東雲 Kanji? Part 2

The concluding part of the guest blog by Tilak Bhattacharjee on his musings with kanji.
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The word “shinonome” actual origin comes from a special type of bamboo plant unique to Japan called “Shino/Sasa” in Japanese and its scientific name is “sasamorpha borealis(篠 )“.
These were dried and knitted together to form a net-like structure having large gaps in between.
These gaps are called eyes and since they are made from “Shino/篠” they came to be known as “eyes of the Shino/篠 plant” or “shino-no-me (篠の目) “.
(目 is kanji character which represents “eye” and its KUN-yomi is “me”. の(read as “no”) is connective particle which here implies “of”  and connects the two nouns in context “eye” and the “Shino plant”.)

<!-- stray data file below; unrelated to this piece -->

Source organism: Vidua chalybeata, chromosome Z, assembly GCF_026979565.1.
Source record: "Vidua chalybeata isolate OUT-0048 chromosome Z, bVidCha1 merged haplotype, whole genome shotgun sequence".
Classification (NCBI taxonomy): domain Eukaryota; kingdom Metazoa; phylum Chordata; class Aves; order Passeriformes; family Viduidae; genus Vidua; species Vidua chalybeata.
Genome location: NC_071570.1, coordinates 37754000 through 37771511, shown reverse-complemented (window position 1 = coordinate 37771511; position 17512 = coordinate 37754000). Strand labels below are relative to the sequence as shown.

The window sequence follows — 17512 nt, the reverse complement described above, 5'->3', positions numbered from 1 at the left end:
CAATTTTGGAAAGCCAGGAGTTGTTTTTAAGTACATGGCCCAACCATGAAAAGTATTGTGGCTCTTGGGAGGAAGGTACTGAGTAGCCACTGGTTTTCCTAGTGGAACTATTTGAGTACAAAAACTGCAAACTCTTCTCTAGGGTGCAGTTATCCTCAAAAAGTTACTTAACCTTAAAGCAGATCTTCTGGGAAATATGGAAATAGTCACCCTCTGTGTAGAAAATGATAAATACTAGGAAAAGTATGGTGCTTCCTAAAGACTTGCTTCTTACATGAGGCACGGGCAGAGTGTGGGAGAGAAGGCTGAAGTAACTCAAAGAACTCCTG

The analogy as to why they are called eyes would be same if we compare it to  “eye of a needle” which is the the section of a sewing needle formed into a loop for pulling thread, located at the end opposite the point.
So since this knitted structure made of “Shino plant” was used a skylight, so that the first sunrays of a day enters through its gaps(or “eyes”) into a traditional Japanese house, the word “shinonome” symbolized the meaning of “daybreak”.
Thats the beauty of the Japanese language we can relate to so many topics just through one word.
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A shino-no-me (篠の目) in a Japanese house. Photo credit: Atsushi Ishikawa

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